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Lindental was a small Mennonite settlement in South Russia near the railway station Sinelnikovo, the inhabitants of which joined the Kronsweide Church after the confusions of World War I. In Lindental there were once splendid buildings and parks. Before the war there was no lack of motorized machinery on any farm; there were shops on a large scale, such as iron works and factories for the production of farm machinery. In the postwar period the thriving village decayed in the destruction that met so many other settlements. The inhabitants fled, returned, and had to flee again. One front after another passed over small Lindental, one band of robbers followed another, and so the inhabitants were robbed of all their possessions. It can be gratefully stated that no one died a violent death. But typhus claimed a number of victims here.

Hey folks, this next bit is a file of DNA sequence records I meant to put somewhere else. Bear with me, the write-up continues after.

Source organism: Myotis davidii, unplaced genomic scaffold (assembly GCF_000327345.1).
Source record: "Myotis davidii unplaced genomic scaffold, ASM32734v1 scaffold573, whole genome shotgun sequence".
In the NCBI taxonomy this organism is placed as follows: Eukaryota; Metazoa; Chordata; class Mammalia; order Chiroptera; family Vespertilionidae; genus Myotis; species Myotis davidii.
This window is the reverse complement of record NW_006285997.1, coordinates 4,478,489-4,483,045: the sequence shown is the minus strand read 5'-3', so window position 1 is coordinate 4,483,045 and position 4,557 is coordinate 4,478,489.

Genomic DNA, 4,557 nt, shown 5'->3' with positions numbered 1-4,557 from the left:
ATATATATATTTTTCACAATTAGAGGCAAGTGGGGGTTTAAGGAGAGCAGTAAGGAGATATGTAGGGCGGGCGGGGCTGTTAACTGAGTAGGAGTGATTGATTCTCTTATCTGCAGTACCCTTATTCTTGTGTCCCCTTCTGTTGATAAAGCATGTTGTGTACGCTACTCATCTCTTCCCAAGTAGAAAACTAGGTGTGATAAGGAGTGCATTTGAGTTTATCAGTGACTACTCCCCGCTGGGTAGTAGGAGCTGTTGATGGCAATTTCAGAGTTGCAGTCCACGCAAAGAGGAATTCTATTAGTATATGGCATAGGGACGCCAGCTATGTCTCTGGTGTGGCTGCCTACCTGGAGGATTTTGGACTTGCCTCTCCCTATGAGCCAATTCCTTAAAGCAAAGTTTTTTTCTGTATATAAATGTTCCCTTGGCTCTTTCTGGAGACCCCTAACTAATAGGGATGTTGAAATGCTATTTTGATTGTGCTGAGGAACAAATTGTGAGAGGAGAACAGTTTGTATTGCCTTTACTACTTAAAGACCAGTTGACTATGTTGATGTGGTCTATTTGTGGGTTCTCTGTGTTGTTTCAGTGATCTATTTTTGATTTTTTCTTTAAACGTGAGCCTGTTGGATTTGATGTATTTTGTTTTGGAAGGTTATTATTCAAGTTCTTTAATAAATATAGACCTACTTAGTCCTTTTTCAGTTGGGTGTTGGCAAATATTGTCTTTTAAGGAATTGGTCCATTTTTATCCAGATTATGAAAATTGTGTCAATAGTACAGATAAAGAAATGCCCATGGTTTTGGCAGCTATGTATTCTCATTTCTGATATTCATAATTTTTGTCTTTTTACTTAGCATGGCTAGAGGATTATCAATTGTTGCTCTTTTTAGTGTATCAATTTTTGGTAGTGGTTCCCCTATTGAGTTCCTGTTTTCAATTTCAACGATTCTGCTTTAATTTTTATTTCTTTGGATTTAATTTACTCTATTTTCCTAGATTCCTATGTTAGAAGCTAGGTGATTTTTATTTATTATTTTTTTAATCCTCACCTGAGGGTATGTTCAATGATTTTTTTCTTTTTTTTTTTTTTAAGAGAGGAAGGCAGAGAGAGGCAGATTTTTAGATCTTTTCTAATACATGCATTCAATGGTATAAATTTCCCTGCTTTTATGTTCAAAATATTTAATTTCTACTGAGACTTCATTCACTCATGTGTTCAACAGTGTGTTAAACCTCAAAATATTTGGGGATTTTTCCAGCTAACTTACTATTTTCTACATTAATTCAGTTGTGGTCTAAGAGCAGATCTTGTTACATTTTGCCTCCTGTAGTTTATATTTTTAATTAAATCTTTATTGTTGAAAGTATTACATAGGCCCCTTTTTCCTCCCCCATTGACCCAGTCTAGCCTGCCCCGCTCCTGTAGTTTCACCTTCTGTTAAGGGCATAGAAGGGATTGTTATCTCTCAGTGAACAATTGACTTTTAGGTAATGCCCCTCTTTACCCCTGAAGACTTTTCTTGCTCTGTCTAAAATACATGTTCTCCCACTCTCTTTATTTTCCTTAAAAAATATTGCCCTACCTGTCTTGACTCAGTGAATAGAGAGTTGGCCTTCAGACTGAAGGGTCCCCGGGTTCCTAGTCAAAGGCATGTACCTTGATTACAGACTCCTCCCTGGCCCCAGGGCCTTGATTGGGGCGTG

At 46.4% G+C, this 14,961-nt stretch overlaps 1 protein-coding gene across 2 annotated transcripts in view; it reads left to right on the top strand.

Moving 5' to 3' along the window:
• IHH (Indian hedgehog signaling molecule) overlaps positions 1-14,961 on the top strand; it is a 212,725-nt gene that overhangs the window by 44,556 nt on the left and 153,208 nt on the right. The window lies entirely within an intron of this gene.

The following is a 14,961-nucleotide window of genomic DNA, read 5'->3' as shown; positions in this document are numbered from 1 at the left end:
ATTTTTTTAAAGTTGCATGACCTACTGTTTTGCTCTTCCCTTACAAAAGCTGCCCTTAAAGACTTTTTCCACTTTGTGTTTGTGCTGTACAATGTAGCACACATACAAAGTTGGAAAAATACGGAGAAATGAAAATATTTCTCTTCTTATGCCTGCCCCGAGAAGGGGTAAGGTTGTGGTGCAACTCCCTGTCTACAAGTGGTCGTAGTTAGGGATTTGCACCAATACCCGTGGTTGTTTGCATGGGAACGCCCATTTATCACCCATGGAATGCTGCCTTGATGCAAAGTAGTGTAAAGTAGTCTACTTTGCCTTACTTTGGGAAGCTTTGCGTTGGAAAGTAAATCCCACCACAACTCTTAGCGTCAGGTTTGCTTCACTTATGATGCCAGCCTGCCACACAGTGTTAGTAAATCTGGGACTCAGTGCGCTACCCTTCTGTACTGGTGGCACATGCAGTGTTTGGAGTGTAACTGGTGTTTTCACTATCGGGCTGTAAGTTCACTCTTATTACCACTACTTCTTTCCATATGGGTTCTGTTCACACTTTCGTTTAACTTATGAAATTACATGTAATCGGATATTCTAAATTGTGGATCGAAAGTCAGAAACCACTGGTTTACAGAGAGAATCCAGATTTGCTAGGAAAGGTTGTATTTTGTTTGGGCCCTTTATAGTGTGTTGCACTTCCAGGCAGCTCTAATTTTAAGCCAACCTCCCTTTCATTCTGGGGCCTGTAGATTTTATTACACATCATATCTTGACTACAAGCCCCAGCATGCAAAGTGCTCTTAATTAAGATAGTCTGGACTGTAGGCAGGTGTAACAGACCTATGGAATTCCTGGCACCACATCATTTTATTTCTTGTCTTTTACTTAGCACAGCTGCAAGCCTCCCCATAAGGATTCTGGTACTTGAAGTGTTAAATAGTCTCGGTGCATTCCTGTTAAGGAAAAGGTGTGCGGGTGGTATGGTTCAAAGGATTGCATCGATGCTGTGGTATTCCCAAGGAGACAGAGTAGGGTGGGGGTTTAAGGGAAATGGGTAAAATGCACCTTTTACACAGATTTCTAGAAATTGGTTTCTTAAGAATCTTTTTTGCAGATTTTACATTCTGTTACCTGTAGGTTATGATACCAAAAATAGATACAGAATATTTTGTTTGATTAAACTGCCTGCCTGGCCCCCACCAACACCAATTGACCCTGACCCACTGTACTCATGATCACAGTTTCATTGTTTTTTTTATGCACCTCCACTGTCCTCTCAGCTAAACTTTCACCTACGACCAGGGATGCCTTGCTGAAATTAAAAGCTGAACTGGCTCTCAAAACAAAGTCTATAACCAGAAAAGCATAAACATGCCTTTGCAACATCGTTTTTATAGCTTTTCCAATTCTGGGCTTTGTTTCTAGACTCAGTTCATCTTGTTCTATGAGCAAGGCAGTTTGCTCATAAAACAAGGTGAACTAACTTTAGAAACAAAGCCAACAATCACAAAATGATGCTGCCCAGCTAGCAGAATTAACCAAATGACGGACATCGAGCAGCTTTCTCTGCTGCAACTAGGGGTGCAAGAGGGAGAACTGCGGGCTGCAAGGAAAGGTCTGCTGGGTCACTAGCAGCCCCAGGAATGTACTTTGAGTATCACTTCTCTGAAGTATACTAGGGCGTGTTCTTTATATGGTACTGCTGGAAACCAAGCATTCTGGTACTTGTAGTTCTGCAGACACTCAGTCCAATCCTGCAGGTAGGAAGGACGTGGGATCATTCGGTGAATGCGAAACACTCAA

Hege, Christian and Christian Neff. Mennonitisches Lexikon. Frankfurt & Weierhof: Hege; Karlsruhe; Schneider, 1913-1967: II, 658.

Author(s) David H Epp
Date Published 1957

Cite This Article

MLA style

Epp, David H. "Lindental (Zhytomyrs’ka oblast’, Ukraine)." Global Anabaptist Mennonite Encyclopedia Online. 1957. Web. 30 May 2016.,_Ukraine)&oldid=83256.

APA style

Epp, David H. (1957). Lindental (Zhytomyrs’ka oblast’, Ukraine). Global Anabaptist Mennonite Encyclopedia Online. Retrieved 30 May 2016, from,_Ukraine)&oldid=83256.

Adapted by permission of Herald Press, Harrisonburg, Virginia, and Waterloo, Ontario, from Mennonite Encyclopedia, Vol. 3, p. 350. All rights reserved. For information on ordering the encyclopedia visit the Herald Press website.

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